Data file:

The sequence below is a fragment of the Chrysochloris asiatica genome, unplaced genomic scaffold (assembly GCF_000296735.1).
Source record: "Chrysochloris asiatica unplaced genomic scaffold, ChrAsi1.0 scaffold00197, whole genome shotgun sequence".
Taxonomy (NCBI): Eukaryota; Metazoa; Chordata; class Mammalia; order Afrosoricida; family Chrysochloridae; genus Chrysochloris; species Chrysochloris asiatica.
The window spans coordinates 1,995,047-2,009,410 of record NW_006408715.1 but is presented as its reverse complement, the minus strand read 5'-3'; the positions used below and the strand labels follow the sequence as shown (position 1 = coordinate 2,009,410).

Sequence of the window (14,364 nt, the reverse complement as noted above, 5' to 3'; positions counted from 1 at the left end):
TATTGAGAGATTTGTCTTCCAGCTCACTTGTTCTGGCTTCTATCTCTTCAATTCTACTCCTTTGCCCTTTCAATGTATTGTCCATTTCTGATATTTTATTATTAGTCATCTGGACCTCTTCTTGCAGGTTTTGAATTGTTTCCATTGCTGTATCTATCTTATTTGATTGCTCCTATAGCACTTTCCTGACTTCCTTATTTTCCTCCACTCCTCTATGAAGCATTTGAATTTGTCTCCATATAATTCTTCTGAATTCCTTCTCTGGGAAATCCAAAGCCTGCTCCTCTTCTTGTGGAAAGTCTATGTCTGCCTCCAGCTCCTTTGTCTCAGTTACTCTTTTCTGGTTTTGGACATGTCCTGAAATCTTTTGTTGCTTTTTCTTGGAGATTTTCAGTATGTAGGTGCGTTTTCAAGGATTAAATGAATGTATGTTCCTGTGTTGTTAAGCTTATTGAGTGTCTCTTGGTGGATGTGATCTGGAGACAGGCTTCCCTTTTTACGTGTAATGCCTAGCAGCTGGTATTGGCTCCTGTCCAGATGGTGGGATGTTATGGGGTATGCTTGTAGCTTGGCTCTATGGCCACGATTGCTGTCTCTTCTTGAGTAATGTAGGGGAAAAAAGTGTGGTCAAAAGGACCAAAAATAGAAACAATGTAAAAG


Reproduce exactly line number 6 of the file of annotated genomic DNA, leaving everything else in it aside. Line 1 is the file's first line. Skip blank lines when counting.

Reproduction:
TATTGAGAGATTTGTCTTCCAGCTCACTTGTTCTGGCTTCTATCTCTTCAATTCTACTCCTTTGCCCTTTCAATGTATTGTCCATTTCTGATATTTTATTATTAGTCATCTGGACCTCTTCTTGCAGGTTTTGAATTGTTTCCATTGCTGTATCTATCTTATTTGATTGCTCCTATAGCACTTTCCTGACTTCCTTATTTTCCTCCACTCCTCTATGAAGCATTTGAATTTGTCTCCATATAATTCTTCTGAATTCCTTCTCTGGGAAATCCAAAGCCTGCTCCTCTTCTTGTGGAAAGTCTATGTCTGCCTCCAGCTCCTTTGTCTCAGTTACTCTTTTCTGGTTTTGGACATGTCCTGAAATCTTTTGTTGCTTTTTCTTGGAGATTTTCAGTATGTAGGTGCGTTTTCAAGGATTAAATGAATGTATGTTCCTGTGTTGTTAAGCTTATTGAGTGTCTCTTGGTGGATGTGATCTGGAGACAGGCTTCCCTTTTTACGTGTAATGCCTAGCAGCTGGTATTGGCTCCTGTCCAGATGGTGGGATGTTATGGGGTATGCTTGTAGCTTGGCTCTATGGCCACGATTGCTGTCTCTTCTTGAGTAATGTAGGGGAAAAAAGTGTGGTCAAAAGGACCAAAAATAGAAACAATGTAAAAG